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Table of Contents

Memories of the Bureau, 1946 to 1962





Chapter 1: The Warren Years, 1946 to 1950
Warren the Man
Warren Joins the Bureau
Wartime Perceptions and Attitudes
Return to Civvy Street
People in the Bureau
Re-establishing and Reorganising the Bureau
Reorganisation of Central Office
The Position of Chief Scientific Officer
Post-War Reorganisation
The Haldane Story
Public Weather Services
The New South Wales Divisional Office
The Victorian Divisional Office
The Queensland Divisional Office
The South Australian Divisional Office
The Western Australian Divisional Office
The Tasmanian Divisional Office
Pre-war Services for Civil Aviation
Post-War Meteorological Service for Aviation
Indian Ocean Survey Flight
The Aviation Field Staff
Synoptic Analysis, Prognosis and Forecasting
Antarctic and Southern Ocean Meteorology
A Wider Scientific Horizon
Research, Development and Special Investigations
Analysts' Conference, April 1950
Instruments and Observations
Radar Winds and Radar Weather Watch
Climate and Statistics
The Universities
Achievements of the Warren Years

Chapter 2: International Meteorology

Chapter 3: The Timcke Years, 1950 to 1955

Chapter 4: A Year at the Massachusetts Institute of Technology

Chapter 5: The Dwyer Years, 1955 to 1962

Chapter 6: A Springboard for the Future

Appendix 1: References

Appendix 2: Reports, Papers, Manuscripts

Appendix 3: Milestones

Appendix 4: Acknowledgements

Appendix 5: Summary by H. N. Warren of the Operation of the Meteorological Section of Allied Air Headquarters, Brisbane, 1942–45



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The Position of Chief Scientific Officer

The post-war staff structure of the Bureau's Central Office did not differ remarkably from the Directorate of the RAAF Meteorological Service except that a position of Chief Scientific Officer was created. It seems likely that this decision was the result of discussions in the committee which had met in 1940 (mentioned earlier) which had identified the need to have an efficient administrator and a distinguished scientist running the Bureau.

E. G. (Taffy) Bowen of the CSIR had proposed that the Bureau did not have the scientific background to take advantage of the scientific and technological developments during the war years. Certainly the task of developing adequate techniques for providing services for civil aviation, forecasts for the general public and warnings of tropical cyclones, floods, fire weather and other conditions likely to endanger life and property was one of major proportions. The creation of the post of Chief Scientific Officer was a logical outcome of the appointment of Warren as Director of Meteorology.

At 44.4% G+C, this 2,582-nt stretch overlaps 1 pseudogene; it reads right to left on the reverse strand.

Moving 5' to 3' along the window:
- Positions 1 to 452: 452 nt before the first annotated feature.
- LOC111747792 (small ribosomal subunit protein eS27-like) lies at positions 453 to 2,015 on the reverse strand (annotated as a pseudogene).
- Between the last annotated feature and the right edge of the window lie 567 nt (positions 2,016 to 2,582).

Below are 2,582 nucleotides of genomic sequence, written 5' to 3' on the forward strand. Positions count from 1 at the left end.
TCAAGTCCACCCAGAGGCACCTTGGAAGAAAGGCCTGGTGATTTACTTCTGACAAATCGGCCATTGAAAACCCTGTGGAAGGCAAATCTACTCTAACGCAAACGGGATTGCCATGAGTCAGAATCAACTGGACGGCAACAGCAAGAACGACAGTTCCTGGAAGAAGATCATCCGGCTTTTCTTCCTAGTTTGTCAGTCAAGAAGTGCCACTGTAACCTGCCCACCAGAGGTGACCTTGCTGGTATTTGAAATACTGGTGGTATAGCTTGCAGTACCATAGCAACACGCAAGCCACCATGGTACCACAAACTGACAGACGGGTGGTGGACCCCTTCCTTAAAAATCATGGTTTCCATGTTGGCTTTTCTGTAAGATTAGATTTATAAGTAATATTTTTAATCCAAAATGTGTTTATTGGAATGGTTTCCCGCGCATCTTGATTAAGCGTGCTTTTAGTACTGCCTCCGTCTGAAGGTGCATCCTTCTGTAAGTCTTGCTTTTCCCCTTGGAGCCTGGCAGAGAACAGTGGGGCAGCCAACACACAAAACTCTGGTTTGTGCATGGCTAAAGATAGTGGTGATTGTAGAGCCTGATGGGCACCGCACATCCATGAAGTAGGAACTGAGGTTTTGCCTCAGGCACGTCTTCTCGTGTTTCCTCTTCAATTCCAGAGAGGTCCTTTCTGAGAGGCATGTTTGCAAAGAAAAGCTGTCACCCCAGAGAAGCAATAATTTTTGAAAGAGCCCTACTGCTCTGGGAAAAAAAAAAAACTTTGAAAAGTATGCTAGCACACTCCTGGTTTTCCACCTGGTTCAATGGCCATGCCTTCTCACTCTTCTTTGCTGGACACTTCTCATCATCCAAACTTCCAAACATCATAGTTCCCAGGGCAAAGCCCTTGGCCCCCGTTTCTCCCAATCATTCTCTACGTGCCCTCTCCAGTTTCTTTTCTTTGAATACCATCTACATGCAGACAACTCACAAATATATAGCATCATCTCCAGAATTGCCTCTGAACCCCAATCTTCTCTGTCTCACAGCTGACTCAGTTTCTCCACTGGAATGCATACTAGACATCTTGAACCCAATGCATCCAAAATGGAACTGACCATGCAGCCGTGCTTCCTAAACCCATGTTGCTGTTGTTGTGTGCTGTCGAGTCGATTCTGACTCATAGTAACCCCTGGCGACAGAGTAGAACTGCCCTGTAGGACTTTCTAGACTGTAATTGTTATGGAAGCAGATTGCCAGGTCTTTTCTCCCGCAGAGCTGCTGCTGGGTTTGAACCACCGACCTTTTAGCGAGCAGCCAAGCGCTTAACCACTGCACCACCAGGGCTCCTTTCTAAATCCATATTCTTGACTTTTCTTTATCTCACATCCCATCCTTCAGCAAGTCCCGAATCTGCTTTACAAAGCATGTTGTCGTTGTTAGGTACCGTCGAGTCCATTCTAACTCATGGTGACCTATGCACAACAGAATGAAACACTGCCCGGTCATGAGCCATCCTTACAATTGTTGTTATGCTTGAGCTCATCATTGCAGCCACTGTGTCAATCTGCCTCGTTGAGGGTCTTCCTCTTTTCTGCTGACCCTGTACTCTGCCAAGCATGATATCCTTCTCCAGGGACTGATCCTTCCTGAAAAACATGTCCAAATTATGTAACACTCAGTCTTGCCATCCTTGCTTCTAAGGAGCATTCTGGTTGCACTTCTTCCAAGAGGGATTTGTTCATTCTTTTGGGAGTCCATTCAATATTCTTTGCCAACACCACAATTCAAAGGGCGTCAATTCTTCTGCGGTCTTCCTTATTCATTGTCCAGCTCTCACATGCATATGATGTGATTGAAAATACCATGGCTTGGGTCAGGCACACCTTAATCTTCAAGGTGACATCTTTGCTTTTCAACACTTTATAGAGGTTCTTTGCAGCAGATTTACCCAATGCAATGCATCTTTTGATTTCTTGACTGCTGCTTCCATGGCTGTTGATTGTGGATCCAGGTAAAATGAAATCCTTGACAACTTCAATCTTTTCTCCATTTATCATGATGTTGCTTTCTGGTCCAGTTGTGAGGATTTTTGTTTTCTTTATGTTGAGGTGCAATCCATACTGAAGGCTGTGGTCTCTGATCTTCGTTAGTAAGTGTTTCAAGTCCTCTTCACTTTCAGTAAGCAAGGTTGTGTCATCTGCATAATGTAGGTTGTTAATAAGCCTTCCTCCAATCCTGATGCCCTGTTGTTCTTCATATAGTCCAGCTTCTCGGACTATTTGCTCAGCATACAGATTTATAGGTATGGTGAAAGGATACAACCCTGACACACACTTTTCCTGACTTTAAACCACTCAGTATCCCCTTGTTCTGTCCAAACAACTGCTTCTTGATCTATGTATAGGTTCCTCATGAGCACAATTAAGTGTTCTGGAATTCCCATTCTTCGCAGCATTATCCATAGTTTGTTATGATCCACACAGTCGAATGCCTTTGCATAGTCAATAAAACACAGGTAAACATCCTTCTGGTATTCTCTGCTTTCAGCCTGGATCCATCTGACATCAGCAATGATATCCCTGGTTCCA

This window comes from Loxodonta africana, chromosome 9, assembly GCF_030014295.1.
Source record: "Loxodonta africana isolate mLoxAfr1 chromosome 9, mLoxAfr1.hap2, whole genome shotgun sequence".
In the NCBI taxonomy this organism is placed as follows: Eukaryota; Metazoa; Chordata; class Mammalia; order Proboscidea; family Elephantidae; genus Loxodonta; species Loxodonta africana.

A committee composed of Professors Kerr Grant (Adelaide), A. D. Ross (Perth), and O. U. Vonwiller (Sydney), Dr F. W. G. White (CSIR Executive) and H. N. Warren was formed to examine the responses to advertisements (in Australia and overseas) inviting applications for the position of Chief Scientific Officer. I have a copy of the report of the committee, dated 17 February 1948, which found that none of the six overseas applicants (one of whom, Bill Swinbank, is discussed later) had qualifications and experience superior to applicants within the Bureau. Warren had obtained the opinions of directors of the organisations in which the overseas applicants were, or had been, employed and had interviewed these applicants while overseas.

People in Bright Sparcs - Bowen, Edward George (Taffy); Grant, Kerr; Swinbank, William Christopher Swinbank, William Christopher; Warren, Herbert Norman; White, Frederick William George

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Gibbs, W. J. 1999 'A Very Special Family: Memories of the Bureau of Meteorology 1946 to 1962', Metarch Papers, No. 13 May 1999, Bureau of Meteorology

© Online Edition Australian Science and Technology Heritage Centre and Bureau of Meteorology 2001
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